Landry is such a powerful offensive force for the Dolphins that head coach Adam Gase dubbed him the team's "best player on offense" a season ago. With the creative coach essentially building concepts around Landry's strength as a "get-open specialist" on short and intermediate routes, I can see why the Dolphins would want to keep their top target in the fold.
Last season, Landry produced first downs on 55.5 percent of his receptions while averaging 12.1 yards per catch, which are improvements over the corresponding figures he posted in 2015 (54.5 and 10.5). In addition, he matched his career high with three receptions of 40-plus yards and established a new career best with 16 catches of at least 20 yards.
I can see why Landry would expect big bucks in a new deal. He is the Dolphins' leading receiver and their "go-to guy" in key moments, which is everything that you expect from a No. 1 receiver, right? That's why I could see Landry's representatives pushing for a deal that places him at the bottom of the WR1s in the league. A guy like T.Y. Hilton would serve as a solid comparison based on his stature on the Colts and his recent production since inking a five-year, $65 million deal in 2015.
Hilton in 2015-16: 160 receptions, 2,572 yards and 11 touchdowns.
Landry in 2015-16: 204 receptions, 2,293 yards and eight touchdowns.
While those numbers are certainly in the same ballpark, I believe the Dolphins' situation is murkier due to the presence of a pair of promising pass catchers in Kenny Stillsand DeVante Parker. Each brings a set of skills to the table drastically different than Landry's -- and the traits possessed by Stills and Parker are typically placed at a higher value than those of the two-time Pro Bowler.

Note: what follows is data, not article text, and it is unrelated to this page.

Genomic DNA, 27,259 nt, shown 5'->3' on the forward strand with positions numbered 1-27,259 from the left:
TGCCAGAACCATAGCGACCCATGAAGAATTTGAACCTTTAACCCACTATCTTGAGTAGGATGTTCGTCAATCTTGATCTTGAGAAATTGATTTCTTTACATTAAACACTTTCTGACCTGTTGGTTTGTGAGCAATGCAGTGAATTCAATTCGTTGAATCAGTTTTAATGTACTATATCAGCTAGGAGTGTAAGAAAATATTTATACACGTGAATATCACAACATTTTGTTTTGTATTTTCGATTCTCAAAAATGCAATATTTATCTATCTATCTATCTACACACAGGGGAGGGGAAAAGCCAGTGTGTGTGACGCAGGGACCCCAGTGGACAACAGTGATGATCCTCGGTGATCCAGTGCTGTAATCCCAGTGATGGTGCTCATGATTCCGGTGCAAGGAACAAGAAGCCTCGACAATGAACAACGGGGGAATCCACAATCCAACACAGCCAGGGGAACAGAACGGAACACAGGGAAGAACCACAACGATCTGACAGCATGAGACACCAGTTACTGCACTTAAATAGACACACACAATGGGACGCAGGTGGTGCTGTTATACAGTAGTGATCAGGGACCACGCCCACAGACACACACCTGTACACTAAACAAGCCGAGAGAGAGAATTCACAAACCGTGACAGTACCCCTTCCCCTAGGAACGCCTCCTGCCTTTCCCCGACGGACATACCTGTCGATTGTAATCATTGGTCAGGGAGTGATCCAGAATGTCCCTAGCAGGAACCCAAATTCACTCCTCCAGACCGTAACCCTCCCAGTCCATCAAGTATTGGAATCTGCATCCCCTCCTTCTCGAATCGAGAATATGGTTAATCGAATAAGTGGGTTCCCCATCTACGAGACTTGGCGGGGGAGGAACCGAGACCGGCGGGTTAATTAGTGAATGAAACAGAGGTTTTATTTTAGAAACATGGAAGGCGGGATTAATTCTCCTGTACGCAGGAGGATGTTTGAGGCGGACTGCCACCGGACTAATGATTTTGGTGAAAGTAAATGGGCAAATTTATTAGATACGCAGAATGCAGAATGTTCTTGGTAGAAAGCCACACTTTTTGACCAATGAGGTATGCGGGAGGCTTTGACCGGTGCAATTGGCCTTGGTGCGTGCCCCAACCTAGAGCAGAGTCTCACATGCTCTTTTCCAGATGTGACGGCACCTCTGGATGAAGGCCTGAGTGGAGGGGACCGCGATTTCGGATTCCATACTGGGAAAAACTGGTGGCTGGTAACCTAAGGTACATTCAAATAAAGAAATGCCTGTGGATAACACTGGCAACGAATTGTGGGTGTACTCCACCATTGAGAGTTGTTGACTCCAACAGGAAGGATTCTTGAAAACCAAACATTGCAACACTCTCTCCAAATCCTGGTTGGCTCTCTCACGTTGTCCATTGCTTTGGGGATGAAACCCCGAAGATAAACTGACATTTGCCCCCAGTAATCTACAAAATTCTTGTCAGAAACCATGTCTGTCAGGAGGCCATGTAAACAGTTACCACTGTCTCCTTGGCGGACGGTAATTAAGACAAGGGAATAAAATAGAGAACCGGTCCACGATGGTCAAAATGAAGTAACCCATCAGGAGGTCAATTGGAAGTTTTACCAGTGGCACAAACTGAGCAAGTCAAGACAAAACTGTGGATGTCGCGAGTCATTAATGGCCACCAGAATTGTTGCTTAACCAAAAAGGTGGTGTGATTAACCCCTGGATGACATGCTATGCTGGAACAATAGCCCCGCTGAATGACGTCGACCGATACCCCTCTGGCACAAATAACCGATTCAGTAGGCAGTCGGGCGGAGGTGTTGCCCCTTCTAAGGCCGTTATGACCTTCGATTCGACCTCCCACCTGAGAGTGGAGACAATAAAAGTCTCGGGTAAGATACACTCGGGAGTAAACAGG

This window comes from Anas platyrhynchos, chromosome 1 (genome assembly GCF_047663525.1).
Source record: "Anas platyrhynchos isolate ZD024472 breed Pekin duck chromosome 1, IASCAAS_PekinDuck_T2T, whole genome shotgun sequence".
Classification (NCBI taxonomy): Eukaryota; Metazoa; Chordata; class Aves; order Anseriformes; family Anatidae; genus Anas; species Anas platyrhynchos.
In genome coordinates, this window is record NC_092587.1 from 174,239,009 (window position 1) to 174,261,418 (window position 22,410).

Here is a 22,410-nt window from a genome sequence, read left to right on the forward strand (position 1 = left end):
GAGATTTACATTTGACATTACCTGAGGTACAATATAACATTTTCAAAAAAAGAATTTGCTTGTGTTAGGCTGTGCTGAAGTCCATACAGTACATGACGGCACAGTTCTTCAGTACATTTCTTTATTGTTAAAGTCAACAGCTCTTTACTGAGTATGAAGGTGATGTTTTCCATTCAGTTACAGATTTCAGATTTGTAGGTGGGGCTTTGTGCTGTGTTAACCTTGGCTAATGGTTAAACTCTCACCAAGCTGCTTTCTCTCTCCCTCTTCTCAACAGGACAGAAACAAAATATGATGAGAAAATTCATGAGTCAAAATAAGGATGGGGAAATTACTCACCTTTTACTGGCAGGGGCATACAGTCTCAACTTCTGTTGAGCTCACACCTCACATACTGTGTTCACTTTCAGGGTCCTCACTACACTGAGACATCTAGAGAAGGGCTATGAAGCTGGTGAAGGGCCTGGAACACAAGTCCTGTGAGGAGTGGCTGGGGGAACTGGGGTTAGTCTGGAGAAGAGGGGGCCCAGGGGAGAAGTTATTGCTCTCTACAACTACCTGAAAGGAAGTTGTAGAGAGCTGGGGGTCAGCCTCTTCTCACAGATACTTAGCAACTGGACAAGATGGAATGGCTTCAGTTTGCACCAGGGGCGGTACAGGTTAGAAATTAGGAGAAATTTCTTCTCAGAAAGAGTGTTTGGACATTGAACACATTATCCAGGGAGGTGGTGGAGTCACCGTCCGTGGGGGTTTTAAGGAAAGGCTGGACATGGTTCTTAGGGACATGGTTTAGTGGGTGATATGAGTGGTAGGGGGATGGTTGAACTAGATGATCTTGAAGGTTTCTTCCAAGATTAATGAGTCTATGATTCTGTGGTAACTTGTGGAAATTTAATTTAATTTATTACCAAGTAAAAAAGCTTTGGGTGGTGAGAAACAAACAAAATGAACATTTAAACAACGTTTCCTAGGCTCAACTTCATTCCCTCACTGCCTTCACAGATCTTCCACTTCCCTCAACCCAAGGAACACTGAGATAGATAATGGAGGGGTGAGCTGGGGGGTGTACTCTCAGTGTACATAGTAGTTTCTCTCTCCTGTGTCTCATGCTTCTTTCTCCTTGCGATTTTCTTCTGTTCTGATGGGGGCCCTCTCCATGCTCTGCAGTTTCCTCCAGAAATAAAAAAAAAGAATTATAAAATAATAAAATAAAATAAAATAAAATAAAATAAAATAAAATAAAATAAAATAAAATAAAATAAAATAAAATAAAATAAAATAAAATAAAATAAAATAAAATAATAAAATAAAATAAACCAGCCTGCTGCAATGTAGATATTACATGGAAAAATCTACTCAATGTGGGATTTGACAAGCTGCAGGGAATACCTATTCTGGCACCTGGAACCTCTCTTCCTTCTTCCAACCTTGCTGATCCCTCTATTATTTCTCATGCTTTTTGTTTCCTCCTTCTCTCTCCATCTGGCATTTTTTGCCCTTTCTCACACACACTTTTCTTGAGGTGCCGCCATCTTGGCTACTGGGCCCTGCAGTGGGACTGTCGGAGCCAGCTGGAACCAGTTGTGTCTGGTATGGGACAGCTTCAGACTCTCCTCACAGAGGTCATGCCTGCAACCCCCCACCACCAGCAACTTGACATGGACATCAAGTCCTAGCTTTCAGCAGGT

"[Landry is] a slot receiver and you can find those guys anywhere," an AFC defensive coordinator told me. "There are plenty of guys around the league that can do what he does, so I wouldn't overpay to keep him.
"Now, I will say that he is tough and competitive, but he doesn't have any special traits. He kills you on underneath routes. If you put a great slot corner on him, he disappears. He kills those average guys because his toughness and physicality overwhelms them."
Looking at Stills and Parker, they bring about a different set of problems for the defense. Stills is a big-play receiver with speed to burn and his vertical playmaking ability forces opponents to keep a safety back in coverage. He's averaged 16.7 yards per catch over his career and notched 18 receptions of at least 40 yards in four seasons, which certainly catches the attention of defensive coordinators intent on taking away the deep ball. In addition, he has scored 20 career touchdowns, including nine in 2016.
"You worry more about guys who can put the ball in the paint," the defensive coordinator said. "You can live with guys picking up first downs on short routes, but the guys who score touchdowns are the ones that you pay close attention to.
"This game is about scoring points, so I'm going to focus on stopping those guys over the chain movers."
In Parker, the Dolphins have a former first-round pick with all of the characteristics that you look for in a WR1. He's big, fast and athletic with strong hands and natural playmaking skills. Parker finished 2016 with 56 receptions for 744 yards and is starting to flash the takeover potential that you expect from a No. 1 receiver.
With a pair of outside receivers beginning to enter prime years, it could be harder to pay big money for a slot receiver without elite speed or quickness. That's why Landry might be forced to play on a year-to-year contract (franchise tag) or allowed to walk by a Dolphins team that has assembled some pretty good pieces on the perimeter. Stills and Parker might be more valuable to the team's long-term success as prototypical playmakers, and that could make Landry expendable if his contract demands get out of control.